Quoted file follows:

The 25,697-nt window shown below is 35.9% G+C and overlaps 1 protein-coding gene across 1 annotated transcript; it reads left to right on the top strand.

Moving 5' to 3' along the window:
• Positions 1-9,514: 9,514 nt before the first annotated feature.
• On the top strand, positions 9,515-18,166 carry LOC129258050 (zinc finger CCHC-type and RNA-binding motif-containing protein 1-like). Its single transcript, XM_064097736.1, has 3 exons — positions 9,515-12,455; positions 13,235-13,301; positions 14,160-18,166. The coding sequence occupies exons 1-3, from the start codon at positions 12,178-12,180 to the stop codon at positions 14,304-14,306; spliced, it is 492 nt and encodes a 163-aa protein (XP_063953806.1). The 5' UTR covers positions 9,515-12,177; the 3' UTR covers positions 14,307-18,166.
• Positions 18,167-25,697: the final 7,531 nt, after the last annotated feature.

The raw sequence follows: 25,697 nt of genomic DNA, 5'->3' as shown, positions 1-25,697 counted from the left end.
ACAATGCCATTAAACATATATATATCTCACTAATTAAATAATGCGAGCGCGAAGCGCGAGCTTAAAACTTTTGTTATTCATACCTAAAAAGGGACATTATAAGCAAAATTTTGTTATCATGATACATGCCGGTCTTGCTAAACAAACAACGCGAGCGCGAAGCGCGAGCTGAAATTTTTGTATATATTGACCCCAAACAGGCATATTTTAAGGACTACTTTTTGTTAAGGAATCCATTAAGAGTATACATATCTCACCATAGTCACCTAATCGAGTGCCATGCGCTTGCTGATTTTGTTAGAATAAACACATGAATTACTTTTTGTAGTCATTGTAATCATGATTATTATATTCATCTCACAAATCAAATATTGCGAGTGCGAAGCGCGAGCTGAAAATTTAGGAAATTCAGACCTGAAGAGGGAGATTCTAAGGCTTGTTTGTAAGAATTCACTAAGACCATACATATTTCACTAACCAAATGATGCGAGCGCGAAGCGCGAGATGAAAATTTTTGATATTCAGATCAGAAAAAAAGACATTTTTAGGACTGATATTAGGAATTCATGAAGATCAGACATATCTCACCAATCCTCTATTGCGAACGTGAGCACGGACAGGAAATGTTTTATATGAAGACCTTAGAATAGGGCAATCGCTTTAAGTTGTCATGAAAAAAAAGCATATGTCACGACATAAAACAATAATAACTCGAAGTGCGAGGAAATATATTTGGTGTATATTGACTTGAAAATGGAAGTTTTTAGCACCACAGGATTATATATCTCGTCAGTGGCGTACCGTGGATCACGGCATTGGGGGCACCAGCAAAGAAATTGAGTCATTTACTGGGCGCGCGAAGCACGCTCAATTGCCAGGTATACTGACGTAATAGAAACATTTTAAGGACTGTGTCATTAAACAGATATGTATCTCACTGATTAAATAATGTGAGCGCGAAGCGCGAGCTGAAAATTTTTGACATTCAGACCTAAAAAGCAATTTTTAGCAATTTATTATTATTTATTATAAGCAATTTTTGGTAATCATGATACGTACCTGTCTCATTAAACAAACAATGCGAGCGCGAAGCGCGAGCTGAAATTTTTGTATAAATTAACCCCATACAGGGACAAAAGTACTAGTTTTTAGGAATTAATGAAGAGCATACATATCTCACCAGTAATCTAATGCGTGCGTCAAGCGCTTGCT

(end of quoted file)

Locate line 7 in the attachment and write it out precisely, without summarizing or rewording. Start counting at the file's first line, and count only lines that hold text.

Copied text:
ACAATGCCATTAAACATATATATATCTCACTAATTAAATAATGCGAGCGCGAAGCGCGAGCTTAAAACTTTTGTTATTCATACCTAAAAAGGGACATTATAAGCAAAATTTTGTTATCATGATACATGCCGGTCTTGCTAAACAAACAACGCGAGCGCGAAGCGCGAGCTGAAATTTTTGTATATATTGACCCCAAACAGGCATATTTTAAGGACTACTTTTTGTTAAGGAATCCATTAAGAGTATACATATCTCACCATAGTCACCTAATCGAGTGCCATGCGCTTGCTGATTTTGTTAGAATAAACACATGAATTACTTTTTGTAGTCATTGTAATCATGATTATTATATTCATCTCACAAATCAAATATTGCGAGTGCGAAGCGCGAGCTGAAAATTTAGGAAATTCAGACCTGAAGAGGGAGATTCTAAGGCTTGTTTGTAAGAATTCACTAAGACCATACATATTTCACTAACCAAATGATGCGAGCGCGAAGCGCGAGATGAAAATTTTTGATATTCAGATCAGAAAAAAAGACATTTTTAGGACTGATATTAGGAATTCATGAAGATCAGACATATCTCACCAATCCTCTATTGCGAACGTGAGCACGGACAGGAAATGTTTTATATGAAGACCTTAGAATAGGGCAATCGCTTTAAGTTGTCATGAAAAAAAAGCATATGTCACGACATAAAACAATAATAACTCGAAGTGCGAGGAAATATATTTGGTGTATATTGACTTGAAAATGGAAGTTTTTAGCACCACAGGATTATATATCTCGTCAGTGGCGTACCGTGGATCACGGCATTGGGGGCACCAGCAAAGAAATTGAGTCATTTACTGGGCGCGCGAAGCACGCTCAATTGCCAGGTATACTGACGTAATAGAAACATTTTAAGGACTGTGTCATTAAACAGATATGTATCTCACTGATTAAATAATGTGAGCGCGAAGCGCGAGCTGAAAATTTTTGACATTCAGACCTAAAAAGCAATTTTTAGCAATTTATTATTATTTATTATAAGCAATTTTTGGTAATCATGATACGTACCTGTCTCATTAAACAAACAATGCGAGCGCGAAGCGCGAGCTGAAATTTTTGTATAAATTAACCCCATACAGGGACAAAAGTACTAGTTTTTAGGAATTAATGAAGAGCATACATATCTCACCAGTAATCTAATGCGTGCGTCAAGCGCTTGCT